The Republic of Kenya is a country in East Africa, made up of 42 different ethnic tribes. Lying along the Indian Ocean to itssoutheast and at the equator, Kenya is bordered by Somalia to the northeast, Ethiopia to the north, Sudan to the northwest, Uganda to the west and Tanzania to the south.

Trips to Kenya:

Mount Kenya & Safari

Mount Kenya 5 days

The country is named after Mount Kenya, a significant landmark and second among Africa’s highest mountain peaks. Kenya originates from the Kikuyu, Embu, and Kamba names of Mount Kenya, whose pre-historic volcanic eruptions (now extinct) resulted in an association with divinity and creation among the indigenous Kikuyu-related ethnic groups who are the original native inhabitants of the vast agricultural land surrounding Mount Kenya. From the coast on the Indian Ocean the Low plains rise to central highlands. The highlands are bisected by the Great Rift Valley; a fertile plateau in the east. The Kenyan Highlands comprise one of the most successful agricultural production regions in Africa.

Fossils found in East Africa suggest that primates roamed the area more than 20 millions years ago. In 1984, Richard Leakey a palaeoanthropolist discovered the skeleton of a Turkana boy belonging to Homo erectus from 1.6 million years ago. In the centuries precedingcolonization, the Swahili coast of Kenya was part of the east African region, which traded with the Arab world and India especially for ivory and slaves. Close to 90% of the population on the Kenya coast was enslaved. Swahili, a Bantu language with Arabic, Persian, and other Middle Eastern and South Asian loan words developed as the trade language between the different peoples. The colonial history of Kenya dates from the establishment of a German protectorate over the Sultan of Zanzibar’s coastal possessions in 1885, followed by the arrival of the Imperial British East Africa company in 1888. What followed was the building of the Kenya-Uganda railway, where there was a significant inflow of Indian peoples who provided the bulk of the skilled manpower required for construction. While building the railroad through Tsavo, a number of Indian railway workers and African labourers were attacked by two lions known as the Tsavo maneaters. Kenya has considerable land area of wildlife habitat, including the Masai Mara, where blue wildebeest and other animals participate in a large scale annual migration to find forage in the dry season. This migration occurs between June and September.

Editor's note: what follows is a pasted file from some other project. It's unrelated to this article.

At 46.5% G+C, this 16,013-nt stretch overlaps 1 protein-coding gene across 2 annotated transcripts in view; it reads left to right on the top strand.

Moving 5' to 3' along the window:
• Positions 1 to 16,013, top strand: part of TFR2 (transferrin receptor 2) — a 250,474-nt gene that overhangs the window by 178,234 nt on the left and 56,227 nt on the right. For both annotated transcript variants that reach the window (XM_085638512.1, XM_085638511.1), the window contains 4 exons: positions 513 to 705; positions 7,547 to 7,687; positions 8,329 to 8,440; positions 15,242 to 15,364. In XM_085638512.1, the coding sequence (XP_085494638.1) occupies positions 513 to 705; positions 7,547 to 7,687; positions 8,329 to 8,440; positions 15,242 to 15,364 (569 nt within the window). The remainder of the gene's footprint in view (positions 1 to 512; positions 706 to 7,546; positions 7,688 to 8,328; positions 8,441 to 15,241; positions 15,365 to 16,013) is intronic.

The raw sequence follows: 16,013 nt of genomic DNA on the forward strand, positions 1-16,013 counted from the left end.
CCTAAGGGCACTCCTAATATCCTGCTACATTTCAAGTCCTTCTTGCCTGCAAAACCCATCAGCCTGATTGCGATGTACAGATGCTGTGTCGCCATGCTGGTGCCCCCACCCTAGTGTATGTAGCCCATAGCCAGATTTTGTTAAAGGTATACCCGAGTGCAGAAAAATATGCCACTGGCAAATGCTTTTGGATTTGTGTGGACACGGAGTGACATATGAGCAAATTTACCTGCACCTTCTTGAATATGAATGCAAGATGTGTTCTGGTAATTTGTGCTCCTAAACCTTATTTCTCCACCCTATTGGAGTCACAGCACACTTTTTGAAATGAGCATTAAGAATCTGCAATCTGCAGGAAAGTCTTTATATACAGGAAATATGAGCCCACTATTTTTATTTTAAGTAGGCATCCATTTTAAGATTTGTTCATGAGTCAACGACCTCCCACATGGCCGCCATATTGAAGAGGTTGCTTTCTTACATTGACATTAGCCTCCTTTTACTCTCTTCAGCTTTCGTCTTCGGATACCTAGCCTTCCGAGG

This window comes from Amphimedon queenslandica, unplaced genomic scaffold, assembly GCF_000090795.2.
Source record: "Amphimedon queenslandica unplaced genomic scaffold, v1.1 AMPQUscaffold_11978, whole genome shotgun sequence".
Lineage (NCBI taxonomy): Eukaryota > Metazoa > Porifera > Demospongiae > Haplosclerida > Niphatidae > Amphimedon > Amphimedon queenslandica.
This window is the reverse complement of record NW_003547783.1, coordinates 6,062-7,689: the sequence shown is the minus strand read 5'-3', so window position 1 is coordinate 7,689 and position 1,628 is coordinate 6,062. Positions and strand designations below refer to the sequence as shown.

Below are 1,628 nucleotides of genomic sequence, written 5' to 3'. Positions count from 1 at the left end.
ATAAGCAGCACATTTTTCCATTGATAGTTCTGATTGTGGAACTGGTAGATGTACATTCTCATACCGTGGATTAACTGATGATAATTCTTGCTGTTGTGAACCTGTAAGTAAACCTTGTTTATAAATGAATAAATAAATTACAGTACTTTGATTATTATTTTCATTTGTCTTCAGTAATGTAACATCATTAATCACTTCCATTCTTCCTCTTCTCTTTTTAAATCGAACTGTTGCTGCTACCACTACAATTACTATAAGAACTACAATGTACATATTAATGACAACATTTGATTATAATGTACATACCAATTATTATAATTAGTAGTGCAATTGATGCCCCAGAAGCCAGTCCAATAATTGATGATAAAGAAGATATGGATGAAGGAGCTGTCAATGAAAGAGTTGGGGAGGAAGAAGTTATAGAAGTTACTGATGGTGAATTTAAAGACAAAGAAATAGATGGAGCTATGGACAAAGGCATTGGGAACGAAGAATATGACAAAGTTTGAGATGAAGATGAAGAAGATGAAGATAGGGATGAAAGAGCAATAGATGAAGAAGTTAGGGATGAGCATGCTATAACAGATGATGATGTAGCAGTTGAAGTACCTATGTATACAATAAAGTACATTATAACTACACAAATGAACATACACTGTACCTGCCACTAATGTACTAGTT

Entry Requirements

Kenya Visas are issued on arrival. US Citizens / other Nationals pay $50 per person and these Visas can be arranged beforehand as well. A passport valid for six months after date of entry is required. Visitors must hold return/onward tickets and all documents required for their next destination.


Kenya requires proof of a valid Yellow Fever immunization certificate. (Immigration officials might force a visitor to get immunized, which is at an extra cost). Hepatitis A and B, Tetanus, and Typhoid immunizations are recommended for all travelers. Malaria prophylaxis is recommended and you should consult your local doctor or physician to advise which malaria medication is best suited for you. Information on vaccinations and other health precautions, such as safe food and water precautions and insect bite protection, may be obtained from the CDC’s Internet site at http://www.cdc.gov/travel


Nairobi, Kenya

Month Jan Feb Mar Apr May Jun Jul Aug Sep Oct Nov Dec
Avg High F 77 79 77 75 72 70 70 70 75 75 73 73
Avg Low F 54 55 57 57 55 54 52 52 52 55 55 55


Kenya – country code +254. Most areas will have mobile access and Internet available. Some areas while trekking or on safari may not have mobile access.


Kenya – Electrical current is 230 volts, 50Hz (Type D; electrical plug has three circular pins) (Type G; electrical plug has three flat prongs)

Travel Advisories